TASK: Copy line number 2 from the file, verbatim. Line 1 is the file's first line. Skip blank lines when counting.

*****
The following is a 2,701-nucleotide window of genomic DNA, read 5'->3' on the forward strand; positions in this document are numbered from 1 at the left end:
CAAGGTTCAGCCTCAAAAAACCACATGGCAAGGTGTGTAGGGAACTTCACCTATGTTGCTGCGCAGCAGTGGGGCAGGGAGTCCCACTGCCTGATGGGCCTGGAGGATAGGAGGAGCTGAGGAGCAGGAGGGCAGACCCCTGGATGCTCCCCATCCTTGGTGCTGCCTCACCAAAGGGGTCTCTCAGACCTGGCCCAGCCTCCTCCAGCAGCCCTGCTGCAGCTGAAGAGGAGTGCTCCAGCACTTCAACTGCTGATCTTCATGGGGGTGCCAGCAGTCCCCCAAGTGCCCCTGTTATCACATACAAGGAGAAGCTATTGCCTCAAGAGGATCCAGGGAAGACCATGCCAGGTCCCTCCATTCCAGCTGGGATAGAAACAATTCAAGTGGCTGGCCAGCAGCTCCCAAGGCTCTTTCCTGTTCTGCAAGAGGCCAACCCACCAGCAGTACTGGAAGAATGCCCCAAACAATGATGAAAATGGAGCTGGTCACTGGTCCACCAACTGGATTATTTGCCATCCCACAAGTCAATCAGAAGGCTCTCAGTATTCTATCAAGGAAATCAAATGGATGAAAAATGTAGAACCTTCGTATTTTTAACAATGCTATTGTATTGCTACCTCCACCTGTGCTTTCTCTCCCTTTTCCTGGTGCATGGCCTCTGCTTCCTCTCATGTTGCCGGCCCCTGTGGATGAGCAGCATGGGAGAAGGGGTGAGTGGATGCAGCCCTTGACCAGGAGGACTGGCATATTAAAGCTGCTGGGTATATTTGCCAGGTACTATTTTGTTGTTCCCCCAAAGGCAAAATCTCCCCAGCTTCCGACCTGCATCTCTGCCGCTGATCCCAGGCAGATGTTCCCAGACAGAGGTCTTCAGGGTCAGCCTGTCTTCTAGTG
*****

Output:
CAAGGTTCAGCCTCAAAAAACCACATGGCAAGGTGTGTAGGGAACTTCACCTATGTTGCTGCGCAGCAGTGGGGCAGGGAGTCCCACTGCCTGATGGGCCTGGAGGATAGGAGGAGCTGAGGAGCAGGAGGGCAGACCCCTGGATGCTCCCCATCCTTGGTGCTGCCTCACCAAAGGGGTCTCTCAGACCTGGCCCAGCCTCCTCCAGCAGCCCTGCTGCAGCTGAAGAGGAGTGCTCCAGCACTTCAACTGCTGATCTTCATGGGGGTGCCAGCAGTCCCCCAAGTGCCCCTGTTATCACATACAAGGAGAAGCTATTGCCTCAAGAGGATCCAGGGAAGACCATGCCAGGTCCCTCCATTCCAGCTGGGATAGAAACAATTCAAGTGGCTGGCCAGCAGCTCCCAAGGCTCTTTCCTGTTCTGCAAGAGGCCAACCCACCAGCAGTACTGGAAGAATGCCCCAAACAATGATGAAAATGGAGCTGGTCACTGGTCCACCAACTGGATTATTTGCCATCCCACAAGTCAATCAGAAGGCTCTCAGTATTCTATCAAGGAAATCAAATGGATGAAAAATGTAGAACCTTCGTATTTTTAACAATGCTATTGTATTGCTACCTCCACCTGTGCTTTCTCTCCCTTTTCCTGGTGCATGGCCTCTGCTTCCTCTCATGTTGCCGGCCCCTGTGGATGAGCAGCATGGGAGAAGGGGTGAGTGGATGCAGCCCTTGACCAGGAGGACTGGCATATTAAAGCTGCTGGGTATATTTGCCAGGTACTATTTTGTTGTTCCCCCAAAGGCAAAATCTCCCCAGCTTCCGACCTGCATCTCTGCCGCTGATCCCAGGCAGATGTTCCCAGACAGAGGTCTTCAGGGTCAGCCTGTCTTCTAGTG